He holds onto the sweater until the first week in July, because around the time he's leaving the store with the sweater, he starts feeling maybe a little self-conscious about it. Like maybe it's weird to buy your co-worker a sweater in June, even if the office is freezing cold and the two of you are sleeping together. Eating breakfast together. More or less living together, really. But it still seems weird, so he throws it into a plastic grocery bag and ties the handles together and on July 3rd, he says, "Here."

And Dan looks at it. "Here?"

Casey nods, and it occurs to him he shouldn't be holding the bag out like it's full of three-week-old takeout he just dragged out of the office fridge. He relaxes his arm a little and sets the bag on Dan's desk. "Here, I got you something."

"You got me something?" Dan's tone is trying to be skeptical and suspicious and disbelieving, but he has that look in his eye -- the look of someone who is getting an unexpected present and doesn't want anyone know how excited they are. That look.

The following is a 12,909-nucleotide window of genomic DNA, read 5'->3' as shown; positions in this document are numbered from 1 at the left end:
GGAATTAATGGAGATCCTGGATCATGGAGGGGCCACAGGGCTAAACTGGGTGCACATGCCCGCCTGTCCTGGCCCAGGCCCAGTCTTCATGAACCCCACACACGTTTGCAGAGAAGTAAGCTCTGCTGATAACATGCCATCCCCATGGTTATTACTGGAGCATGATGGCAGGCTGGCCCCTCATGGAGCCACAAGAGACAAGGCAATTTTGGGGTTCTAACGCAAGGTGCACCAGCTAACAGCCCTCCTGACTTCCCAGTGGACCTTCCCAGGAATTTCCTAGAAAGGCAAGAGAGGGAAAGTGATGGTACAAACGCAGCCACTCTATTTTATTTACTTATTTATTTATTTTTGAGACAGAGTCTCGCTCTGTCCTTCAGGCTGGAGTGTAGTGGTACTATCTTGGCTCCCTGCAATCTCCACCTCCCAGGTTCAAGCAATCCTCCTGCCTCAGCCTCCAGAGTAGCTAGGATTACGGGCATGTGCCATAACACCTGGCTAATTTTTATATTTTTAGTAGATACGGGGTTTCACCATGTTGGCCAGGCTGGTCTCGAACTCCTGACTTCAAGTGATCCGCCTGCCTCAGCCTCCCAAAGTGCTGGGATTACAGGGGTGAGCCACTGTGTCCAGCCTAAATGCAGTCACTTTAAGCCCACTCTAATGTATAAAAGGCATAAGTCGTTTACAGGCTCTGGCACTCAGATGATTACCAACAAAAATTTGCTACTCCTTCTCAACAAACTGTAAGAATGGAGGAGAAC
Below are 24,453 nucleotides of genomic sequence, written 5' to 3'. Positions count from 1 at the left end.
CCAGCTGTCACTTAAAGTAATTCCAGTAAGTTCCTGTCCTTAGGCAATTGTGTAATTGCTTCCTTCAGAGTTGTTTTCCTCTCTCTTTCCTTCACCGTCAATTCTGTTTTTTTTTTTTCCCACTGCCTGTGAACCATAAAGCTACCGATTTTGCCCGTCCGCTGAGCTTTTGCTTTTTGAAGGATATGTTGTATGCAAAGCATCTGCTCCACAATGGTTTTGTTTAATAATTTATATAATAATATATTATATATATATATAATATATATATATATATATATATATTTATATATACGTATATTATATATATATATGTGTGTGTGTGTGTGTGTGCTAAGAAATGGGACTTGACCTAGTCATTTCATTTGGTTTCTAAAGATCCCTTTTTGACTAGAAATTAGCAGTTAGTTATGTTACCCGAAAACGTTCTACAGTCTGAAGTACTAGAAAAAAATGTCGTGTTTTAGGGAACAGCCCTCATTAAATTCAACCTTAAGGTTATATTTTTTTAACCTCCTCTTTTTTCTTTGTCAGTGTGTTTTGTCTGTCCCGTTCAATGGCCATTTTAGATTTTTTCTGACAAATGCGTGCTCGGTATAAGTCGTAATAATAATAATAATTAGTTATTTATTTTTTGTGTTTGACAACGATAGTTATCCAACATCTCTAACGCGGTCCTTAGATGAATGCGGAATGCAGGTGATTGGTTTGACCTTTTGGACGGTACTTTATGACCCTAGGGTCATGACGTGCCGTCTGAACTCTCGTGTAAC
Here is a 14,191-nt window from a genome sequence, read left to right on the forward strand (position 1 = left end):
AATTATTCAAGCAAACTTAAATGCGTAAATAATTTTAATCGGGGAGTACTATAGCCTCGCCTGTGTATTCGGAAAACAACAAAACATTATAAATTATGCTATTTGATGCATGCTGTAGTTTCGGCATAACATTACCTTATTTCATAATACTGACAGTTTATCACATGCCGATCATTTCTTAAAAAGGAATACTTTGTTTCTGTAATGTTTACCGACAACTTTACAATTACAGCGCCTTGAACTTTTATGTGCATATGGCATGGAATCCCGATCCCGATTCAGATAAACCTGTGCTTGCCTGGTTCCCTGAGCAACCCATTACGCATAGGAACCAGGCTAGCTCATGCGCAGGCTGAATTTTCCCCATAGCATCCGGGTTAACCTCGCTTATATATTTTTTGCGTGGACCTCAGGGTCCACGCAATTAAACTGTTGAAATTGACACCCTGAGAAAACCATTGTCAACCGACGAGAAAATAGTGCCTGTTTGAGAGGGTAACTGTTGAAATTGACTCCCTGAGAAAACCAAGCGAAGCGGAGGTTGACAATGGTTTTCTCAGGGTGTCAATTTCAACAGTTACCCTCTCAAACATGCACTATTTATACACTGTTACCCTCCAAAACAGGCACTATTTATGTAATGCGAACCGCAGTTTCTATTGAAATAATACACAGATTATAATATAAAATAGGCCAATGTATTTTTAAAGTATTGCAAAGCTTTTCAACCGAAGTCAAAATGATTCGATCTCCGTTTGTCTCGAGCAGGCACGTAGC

"Yeah," Casey says. "Yeah, a little... like a Christmas in July thing."

"Cold enough for it," Dan says. Maintenance still swears the part will be in any day.

"Yeah," Casey says again. Then: "Would you go on and open it already?"

Dan turns his palm up as he gestures at the bag. "And ruin your festive wrapping paper?"

"Danny."

"Okay, all right," Dan says, pulling at the knotted handles. "I'm opening it."

The sweater is wrinkled when it comes out of the bag, which Casey probably should have seen coming when he stashed it in his desk drawer in a plastic bag for a week, but he didn't. "It's a sweater," Casey says helpfully.

"I can see that," Dan says, holding it up. "And a fine sweater it is. In fact, it bears a striking resemblance to--"

"Yeah," Casey says. He sticks his hands in his pockets, partly because they're cold and partly because he's trying to seem nonchalant, but he knows he's got that look. He gives it up and lets himself grin. "Thing better fit."

Dan holds up a finger and gets to his feet, and in the cold of their overly air-conditioned office, he pulls the sweater he's wearing off over his head and puts the new one on, clearance tags and all.

And, boy, does it fit.